New Historian

The Origins of Easter

Egg Tapping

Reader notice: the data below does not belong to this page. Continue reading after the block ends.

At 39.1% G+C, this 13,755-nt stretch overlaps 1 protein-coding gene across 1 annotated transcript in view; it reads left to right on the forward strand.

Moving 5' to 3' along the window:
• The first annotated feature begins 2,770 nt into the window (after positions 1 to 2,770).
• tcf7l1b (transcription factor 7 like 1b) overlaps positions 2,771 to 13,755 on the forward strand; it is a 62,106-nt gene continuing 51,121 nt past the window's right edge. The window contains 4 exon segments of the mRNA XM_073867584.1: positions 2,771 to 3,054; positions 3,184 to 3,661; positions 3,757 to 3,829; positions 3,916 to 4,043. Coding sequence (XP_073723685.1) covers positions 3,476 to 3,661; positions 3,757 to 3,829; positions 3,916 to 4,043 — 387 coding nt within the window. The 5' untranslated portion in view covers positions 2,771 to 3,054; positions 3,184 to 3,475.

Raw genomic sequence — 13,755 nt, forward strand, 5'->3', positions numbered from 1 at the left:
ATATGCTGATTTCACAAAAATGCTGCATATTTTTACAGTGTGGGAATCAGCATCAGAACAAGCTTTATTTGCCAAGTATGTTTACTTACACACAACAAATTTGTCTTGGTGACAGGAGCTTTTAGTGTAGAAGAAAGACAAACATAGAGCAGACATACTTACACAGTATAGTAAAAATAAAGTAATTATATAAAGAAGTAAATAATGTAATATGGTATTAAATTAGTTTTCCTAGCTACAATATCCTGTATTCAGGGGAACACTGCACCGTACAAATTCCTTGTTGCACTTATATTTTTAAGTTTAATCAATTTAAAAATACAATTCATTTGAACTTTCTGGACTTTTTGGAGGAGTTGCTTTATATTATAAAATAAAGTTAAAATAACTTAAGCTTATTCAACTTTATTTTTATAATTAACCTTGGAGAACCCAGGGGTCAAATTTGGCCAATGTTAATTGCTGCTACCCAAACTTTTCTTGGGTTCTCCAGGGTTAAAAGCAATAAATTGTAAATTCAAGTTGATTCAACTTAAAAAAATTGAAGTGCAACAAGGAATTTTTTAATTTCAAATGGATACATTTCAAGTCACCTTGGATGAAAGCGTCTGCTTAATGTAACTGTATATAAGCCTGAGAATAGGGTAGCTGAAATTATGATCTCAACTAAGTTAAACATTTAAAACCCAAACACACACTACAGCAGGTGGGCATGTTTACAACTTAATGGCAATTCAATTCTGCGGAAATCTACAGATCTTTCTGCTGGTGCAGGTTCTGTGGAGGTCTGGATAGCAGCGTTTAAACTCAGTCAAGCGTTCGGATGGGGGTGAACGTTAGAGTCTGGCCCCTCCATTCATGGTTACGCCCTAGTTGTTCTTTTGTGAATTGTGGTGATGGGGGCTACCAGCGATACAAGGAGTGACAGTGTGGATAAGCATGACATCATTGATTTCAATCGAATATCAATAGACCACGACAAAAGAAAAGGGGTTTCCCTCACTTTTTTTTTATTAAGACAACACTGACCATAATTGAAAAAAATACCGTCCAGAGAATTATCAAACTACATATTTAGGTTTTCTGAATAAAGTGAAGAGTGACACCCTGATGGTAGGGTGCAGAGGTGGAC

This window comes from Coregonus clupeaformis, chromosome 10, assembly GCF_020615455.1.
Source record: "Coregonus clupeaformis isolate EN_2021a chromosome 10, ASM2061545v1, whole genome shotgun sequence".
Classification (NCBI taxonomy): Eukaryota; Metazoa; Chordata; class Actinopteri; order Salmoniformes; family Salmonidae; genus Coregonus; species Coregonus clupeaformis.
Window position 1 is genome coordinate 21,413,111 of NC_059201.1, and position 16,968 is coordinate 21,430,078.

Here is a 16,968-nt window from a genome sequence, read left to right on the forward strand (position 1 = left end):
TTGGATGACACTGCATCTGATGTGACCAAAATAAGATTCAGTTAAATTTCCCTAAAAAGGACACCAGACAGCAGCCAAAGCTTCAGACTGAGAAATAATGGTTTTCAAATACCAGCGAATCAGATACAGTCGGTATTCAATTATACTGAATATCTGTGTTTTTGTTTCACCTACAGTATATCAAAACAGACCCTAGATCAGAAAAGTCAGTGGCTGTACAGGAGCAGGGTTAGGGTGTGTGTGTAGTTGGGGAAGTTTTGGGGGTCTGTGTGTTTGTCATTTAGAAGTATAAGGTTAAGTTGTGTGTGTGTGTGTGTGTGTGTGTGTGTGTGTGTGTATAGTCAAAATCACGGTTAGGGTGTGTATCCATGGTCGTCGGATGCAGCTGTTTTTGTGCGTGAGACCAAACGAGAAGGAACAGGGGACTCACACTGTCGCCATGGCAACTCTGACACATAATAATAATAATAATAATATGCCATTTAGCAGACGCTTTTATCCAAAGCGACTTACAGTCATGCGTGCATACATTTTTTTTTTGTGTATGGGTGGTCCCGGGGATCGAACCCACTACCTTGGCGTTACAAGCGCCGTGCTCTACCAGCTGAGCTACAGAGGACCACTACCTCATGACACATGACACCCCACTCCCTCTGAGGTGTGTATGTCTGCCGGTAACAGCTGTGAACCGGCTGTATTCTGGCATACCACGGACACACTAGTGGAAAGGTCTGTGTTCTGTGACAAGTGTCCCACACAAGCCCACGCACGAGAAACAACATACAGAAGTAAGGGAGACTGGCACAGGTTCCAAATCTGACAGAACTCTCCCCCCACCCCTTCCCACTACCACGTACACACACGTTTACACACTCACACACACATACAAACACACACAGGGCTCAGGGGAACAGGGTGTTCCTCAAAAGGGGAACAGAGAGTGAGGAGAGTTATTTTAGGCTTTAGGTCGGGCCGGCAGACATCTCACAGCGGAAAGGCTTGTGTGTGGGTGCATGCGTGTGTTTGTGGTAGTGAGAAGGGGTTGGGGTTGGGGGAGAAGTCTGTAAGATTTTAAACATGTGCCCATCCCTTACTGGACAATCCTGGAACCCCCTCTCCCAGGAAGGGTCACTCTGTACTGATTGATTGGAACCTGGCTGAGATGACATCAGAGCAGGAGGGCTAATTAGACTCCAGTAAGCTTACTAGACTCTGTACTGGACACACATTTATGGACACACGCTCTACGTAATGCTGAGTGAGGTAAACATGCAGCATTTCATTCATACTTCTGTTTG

<![CDATA[The biblical story behind Easter is of course well known for anyone who celebrates the holiday. Commemorating Jesus' death and celebrating his resurrection, it is a religious festival centred around devotion and the celebration of life. A movable feast whose date each year is dependent of lunar cycles, Easter is celebrated on the Sunday following the first full moon after the Spring equinox. The date of this varies depending on whether a church follows the Gregorian or Julian Calendar. Easter is associated with a variety of symbolic activities and items, most notably Easter bunnies and eggs. These have little connection with the story of Jesus' death and resurrection, and to understand their association with Easter it is necessary to look at the feast's history; its development within the framework of the Christian church, as well its pagan origins. The name itself gives a clue to the complex origins of the modern form of the festival. 'Easter' is never mentioned in the original Scriptures and biblically has no clear connection with Jesus' death and resurrection, which is why some Christian churches actually refrain from using the term 'Easter' and instead use the name 'Resurrection Sunday'. The word is generally considered to have its origins in ancient Germanic languages. One theory is that it comes from 'Eostre', the name of an ancient Teutonic goddess of fertility. Another is that it is in fact a mistranslation of 'hebdomada alba', the Latin name for the Christian Easter Week. In ancient German it came to be known as 'esostarum', which eventually developed into the English 'Easter'. Resurrection stories do not just exist in Christianity of course, and many ancient pagan religions celebrated festivals associated with rebirth around the time of the Spring equinox. It seems likely that elements of these old belief systems have embellished the Christian accounts of Christ's death. As far back as the ancient Sumerians, one of the world's earliest urbanised societies, religious stories existed about divine figures coming back from the dead - the goddess Ishtar was hung naked on a stake, and then resurrected from the Underworld. The Cybele cult of ancient Rome contained a myth very similar to the biblical account of Jesus' life. Cybele's lover, Attis, was the son of a virgin and believed to be reborn every year. The timing of the festival celebrating his life was very close to modern Easter celebrations. Attis' death was mourned on 'Black Friday', before a day of feasting and festivities three days later to celebrate his resurrection. Like Easter, this ancient pagan festival was celebrated in the Spring. As Christianity became more prominent in Europe, it increasingly found converts from the old pagan cults. Resurrection stories and spring festivals were a key part of so many pagan religions because they were linked to changing seasons and the optimism of Spring. The Christian church found it beneficial to accommodate these old celebrations and adjust them into the Christian narrative, to ease the campaign to find converts while allowing Christianity to become incorporated into the existing structure of society. Rabbits and eggs, two of the most obvious things associated with Easter, also have origins that go beyond Christianity. Rabbits, or 'Easter bunnies', can be traced back to the festival of Eostre described above. Eostre's symbol was a hare, and rabbits are often associated with Spring, especially in rural communities where the animals become much more active in periods of warmer weather. Since the ancient Egyptians, eggs have been a symbol of fertility and life, and several cultures have used eggs as a representation of the sun. Exchanging, painting and other activities associated with eggs have therefore had a long association with the passing of Spring. These traditions have been adapted to Christian belief systems, with the breaking open of an egg symbolising the opening of Christ's tomb, for example. Easter as it is observed now has of course been greatly shaped by Christianity and incorporation into the biblical account of Jesus' death and resurrection. Festivals and feasts connected with the arrival of Spring have a much longer history however, and an influence that can still be seen. Image courtesy of Wikimedia Commons user: superbass]]>

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